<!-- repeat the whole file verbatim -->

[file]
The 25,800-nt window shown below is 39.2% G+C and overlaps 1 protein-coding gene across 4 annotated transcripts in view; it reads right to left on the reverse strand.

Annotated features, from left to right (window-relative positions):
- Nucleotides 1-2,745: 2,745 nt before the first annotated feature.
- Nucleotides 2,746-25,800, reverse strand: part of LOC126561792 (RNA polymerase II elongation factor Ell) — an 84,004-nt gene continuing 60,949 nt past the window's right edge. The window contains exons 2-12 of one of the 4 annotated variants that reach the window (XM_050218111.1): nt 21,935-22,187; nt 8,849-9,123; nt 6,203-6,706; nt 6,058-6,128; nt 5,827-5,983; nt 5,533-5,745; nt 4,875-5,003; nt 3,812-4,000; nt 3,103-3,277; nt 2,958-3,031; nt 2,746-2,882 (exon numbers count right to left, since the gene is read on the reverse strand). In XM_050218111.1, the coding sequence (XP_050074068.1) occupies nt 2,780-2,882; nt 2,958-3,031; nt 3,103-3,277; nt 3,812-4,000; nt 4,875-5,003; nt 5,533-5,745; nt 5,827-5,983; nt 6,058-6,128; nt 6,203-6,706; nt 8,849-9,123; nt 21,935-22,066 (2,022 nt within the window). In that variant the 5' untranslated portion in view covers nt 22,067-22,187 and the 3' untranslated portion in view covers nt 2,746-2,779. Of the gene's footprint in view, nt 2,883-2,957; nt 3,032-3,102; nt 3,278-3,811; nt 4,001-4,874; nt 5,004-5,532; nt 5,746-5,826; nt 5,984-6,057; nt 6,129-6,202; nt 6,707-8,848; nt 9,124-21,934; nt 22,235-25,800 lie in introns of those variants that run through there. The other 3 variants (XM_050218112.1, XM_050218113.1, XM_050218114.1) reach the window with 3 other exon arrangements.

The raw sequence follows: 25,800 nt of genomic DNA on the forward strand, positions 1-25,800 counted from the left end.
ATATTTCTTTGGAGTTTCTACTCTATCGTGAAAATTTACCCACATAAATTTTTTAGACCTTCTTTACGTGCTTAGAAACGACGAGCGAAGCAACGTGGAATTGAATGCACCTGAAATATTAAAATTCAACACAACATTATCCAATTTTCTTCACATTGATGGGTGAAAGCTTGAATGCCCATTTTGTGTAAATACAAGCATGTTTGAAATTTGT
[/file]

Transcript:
The 25,800-nt window shown below is 39.2% G+C and overlaps 1 protein-coding gene across 4 annotated transcripts in view; it reads right to left on the reverse strand.

Annotated features, from left to right (window-relative positions):
- Nucleotides 1-2,745: 2,745 nt before the first annotated feature.
- Nucleotides 2,746-25,800, reverse strand: part of LOC126561792 (RNA polymerase II elongation factor Ell) — an 84,004-nt gene continuing 60,949 nt past the window's right edge. The window contains exons 2-12 of one of the 4 annotated variants that reach the window (XM_050218111.1): nt 21,935-22,187; nt 8,849-9,123; nt 6,203-6,706; nt 6,058-6,128; nt 5,827-5,983; nt 5,533-5,745; nt 4,875-5,003; nt 3,812-4,000; nt 3,103-3,277; nt 2,958-3,031; nt 2,746-2,882 (exon numbers count right to left, since the gene is read on the reverse strand). In XM_050218111.1, the coding sequence (XP_050074068.1) occupies nt 2,780-2,882; nt 2,958-3,031; nt 3,103-3,277; nt 3,812-4,000; nt 4,875-5,003; nt 5,533-5,745; nt 5,827-5,983; nt 6,058-6,128; nt 6,203-6,706; nt 8,849-9,123; nt 21,935-22,066 (2,022 nt within the window). In that variant the 5' untranslated portion in view covers nt 22,067-22,187 and the 3' untranslated portion in view covers nt 2,746-2,779. Of the gene's footprint in view, nt 2,883-2,957; nt 3,032-3,102; nt 3,278-3,811; nt 4,001-4,874; nt 5,004-5,532; nt 5,746-5,826; nt 5,984-6,057; nt 6,129-6,202; nt 6,707-8,848; nt 9,124-21,934; nt 22,235-25,800 lie in introns of those variants that run through there. The other 3 variants (XM_050218112.1, XM_050218113.1, XM_050218114.1) reach the window with 3 other exon arrangements.

The raw sequence follows: 25,800 nt of genomic DNA on the forward strand, positions 1-25,800 counted from the left end.
ATATTTCTTTGGAGTTTCTACTCTATCGTGAAAATTTACCCACATAAATTTTTTAGACCTTCTTTACGTGCTTAGAAACGACGAGCGAAGCAACGTGGAATTGAATGCACCTGAAATATTAAAATTCAACACAACATTATCCAATTTTCTTCACATTGATGGGTGAAAGCTTGAATGCCCATTTTGTGTAAATACAAGCATGTTTGAAATTTGT